Lauren Fanning is a community advocate living in Washington State, and a member of the Washington HIV/AIDS Community Action Network (WHACAN). Her career of more than thirty years has included providing end-of-life support and education; serving as an HIV test counselor, mental health counselor, and educator; and providing mental health support, case management, and education to prison inmates and staff. She also has worked as a medical and prevention case manager, and worked with people living with HIV transitioning back to the community from prison. Throughout the last 16 years, she has remained involved in local and statewide planning for HIV care and prevention services.
Andrea Sears What is your personal motivation for being involved in the struggle to bring justice in HIV criminalization cases?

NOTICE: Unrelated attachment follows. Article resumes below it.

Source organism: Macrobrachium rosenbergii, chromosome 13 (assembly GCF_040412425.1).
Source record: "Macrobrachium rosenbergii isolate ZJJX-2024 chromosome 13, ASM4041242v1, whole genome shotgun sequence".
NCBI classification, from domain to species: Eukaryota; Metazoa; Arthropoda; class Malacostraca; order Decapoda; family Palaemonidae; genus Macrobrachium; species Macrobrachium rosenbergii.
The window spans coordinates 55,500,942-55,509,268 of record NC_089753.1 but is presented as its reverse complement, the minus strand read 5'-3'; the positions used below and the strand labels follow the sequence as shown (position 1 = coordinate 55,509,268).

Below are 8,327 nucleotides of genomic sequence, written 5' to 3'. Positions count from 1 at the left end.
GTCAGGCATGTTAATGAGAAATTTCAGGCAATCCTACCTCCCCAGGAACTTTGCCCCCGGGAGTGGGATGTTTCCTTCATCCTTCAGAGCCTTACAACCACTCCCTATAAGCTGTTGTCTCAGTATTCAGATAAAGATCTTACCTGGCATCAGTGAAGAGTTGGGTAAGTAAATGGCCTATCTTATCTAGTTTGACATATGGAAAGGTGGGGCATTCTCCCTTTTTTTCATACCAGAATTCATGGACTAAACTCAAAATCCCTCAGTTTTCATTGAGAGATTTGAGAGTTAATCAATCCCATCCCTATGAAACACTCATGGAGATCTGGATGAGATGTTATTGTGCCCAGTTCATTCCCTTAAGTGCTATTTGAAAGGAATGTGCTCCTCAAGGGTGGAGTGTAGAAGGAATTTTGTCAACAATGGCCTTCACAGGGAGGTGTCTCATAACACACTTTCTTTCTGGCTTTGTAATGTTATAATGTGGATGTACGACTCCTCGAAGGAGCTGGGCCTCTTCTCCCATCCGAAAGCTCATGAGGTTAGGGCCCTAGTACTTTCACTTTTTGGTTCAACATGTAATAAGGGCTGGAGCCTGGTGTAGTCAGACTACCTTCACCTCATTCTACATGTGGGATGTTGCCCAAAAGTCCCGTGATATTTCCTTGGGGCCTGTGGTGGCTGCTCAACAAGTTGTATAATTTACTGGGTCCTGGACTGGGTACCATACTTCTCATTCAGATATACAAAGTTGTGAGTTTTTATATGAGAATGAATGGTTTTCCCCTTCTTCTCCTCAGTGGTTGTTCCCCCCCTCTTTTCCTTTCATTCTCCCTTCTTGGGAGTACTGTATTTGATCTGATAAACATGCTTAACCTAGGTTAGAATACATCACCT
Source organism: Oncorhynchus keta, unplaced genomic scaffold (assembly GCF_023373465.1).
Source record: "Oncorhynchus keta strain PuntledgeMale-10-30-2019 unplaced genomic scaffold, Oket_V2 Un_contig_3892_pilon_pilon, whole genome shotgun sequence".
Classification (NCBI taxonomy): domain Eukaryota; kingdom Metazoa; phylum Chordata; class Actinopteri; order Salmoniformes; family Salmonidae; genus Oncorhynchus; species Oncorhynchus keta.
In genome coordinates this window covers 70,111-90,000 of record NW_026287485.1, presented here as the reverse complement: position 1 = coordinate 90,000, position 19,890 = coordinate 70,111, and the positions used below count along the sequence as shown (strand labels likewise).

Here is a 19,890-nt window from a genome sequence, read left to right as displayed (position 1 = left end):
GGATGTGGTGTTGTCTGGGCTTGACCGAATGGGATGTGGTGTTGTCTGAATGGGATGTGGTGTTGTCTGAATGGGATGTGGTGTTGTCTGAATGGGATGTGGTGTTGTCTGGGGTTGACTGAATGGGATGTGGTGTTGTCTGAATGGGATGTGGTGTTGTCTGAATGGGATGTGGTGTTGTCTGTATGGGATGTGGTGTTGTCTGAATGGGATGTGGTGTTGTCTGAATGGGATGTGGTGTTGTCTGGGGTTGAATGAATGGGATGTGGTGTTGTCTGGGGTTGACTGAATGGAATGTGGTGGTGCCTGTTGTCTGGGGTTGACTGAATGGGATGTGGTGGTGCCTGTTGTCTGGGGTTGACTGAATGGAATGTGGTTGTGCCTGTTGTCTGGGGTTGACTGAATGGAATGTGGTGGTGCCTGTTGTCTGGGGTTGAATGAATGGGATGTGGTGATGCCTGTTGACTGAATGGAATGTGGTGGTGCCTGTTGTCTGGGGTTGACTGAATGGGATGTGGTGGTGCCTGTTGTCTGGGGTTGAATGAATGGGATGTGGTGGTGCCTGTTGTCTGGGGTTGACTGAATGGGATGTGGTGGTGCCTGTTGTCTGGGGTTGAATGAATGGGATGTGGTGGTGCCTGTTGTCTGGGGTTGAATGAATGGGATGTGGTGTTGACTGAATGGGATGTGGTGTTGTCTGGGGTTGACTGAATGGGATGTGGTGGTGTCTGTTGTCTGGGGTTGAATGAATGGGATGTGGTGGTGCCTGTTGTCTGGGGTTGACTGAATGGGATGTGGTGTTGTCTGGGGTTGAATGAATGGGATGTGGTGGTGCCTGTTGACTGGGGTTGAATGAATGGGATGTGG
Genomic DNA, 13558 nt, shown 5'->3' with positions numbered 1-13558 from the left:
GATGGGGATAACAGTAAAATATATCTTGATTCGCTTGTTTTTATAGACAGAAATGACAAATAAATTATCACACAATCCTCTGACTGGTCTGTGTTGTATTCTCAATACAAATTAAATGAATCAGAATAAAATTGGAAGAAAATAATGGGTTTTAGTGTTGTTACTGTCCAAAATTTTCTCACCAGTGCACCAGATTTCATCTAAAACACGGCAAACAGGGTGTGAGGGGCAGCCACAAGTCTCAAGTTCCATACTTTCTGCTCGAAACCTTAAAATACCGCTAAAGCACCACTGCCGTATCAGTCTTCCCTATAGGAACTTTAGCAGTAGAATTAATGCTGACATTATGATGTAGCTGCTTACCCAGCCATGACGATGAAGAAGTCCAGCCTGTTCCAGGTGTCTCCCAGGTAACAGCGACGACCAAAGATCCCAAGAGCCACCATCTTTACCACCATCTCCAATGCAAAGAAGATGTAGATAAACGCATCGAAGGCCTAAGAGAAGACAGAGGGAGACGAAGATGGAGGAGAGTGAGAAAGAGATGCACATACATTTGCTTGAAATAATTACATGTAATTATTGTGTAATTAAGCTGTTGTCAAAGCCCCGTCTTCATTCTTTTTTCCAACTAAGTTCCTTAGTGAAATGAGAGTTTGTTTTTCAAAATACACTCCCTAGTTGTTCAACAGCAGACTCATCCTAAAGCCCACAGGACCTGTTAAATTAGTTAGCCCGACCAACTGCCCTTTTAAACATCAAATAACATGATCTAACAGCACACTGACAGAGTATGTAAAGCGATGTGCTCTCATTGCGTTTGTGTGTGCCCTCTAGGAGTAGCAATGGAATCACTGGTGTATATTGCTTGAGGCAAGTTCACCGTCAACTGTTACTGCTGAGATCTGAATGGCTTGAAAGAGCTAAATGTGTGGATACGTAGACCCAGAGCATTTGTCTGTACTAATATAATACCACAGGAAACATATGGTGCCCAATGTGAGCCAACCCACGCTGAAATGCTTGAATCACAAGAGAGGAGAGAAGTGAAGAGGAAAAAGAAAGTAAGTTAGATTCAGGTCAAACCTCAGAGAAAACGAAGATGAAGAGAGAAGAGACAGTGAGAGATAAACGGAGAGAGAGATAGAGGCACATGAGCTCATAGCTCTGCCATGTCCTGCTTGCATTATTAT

Laura Fanning I worked with people with HIV for thirty-two years. From the very beginning they’ve experienced horrible consequences in their lives: the stigma and discrimination. Many of those people were my friends and loved ones. So it probably goes back to that, but I also worked for fourteen years in corrections and worked with many folks who were convicted for HIV-related crimes and saw how much it impacted their lives.
Also, in working as a case manager in the community and in prison, whether it’s an HIV-related crime or not, I have seen the extreme unequal justice in our system. Most of my clients are people who are marginalized and disenfranchised. And, particularly in the last fifteen years or so, I have watched the system deteriorate tremendously.
So often it’s the prosecutor and the public defender sitting down and working out a deal, and convincing the defendant to accept this deal rather than go to trial. It’s rarely about justice. I think some prosecutors use their power to threaten defendants: “If you don’t take this Assault 2 I’m going to charge you with Assault 1,” or, “If you don’t take this Assault 4, I’m going to charge you with Assault 3.” Clients are afraid to risk going to trial.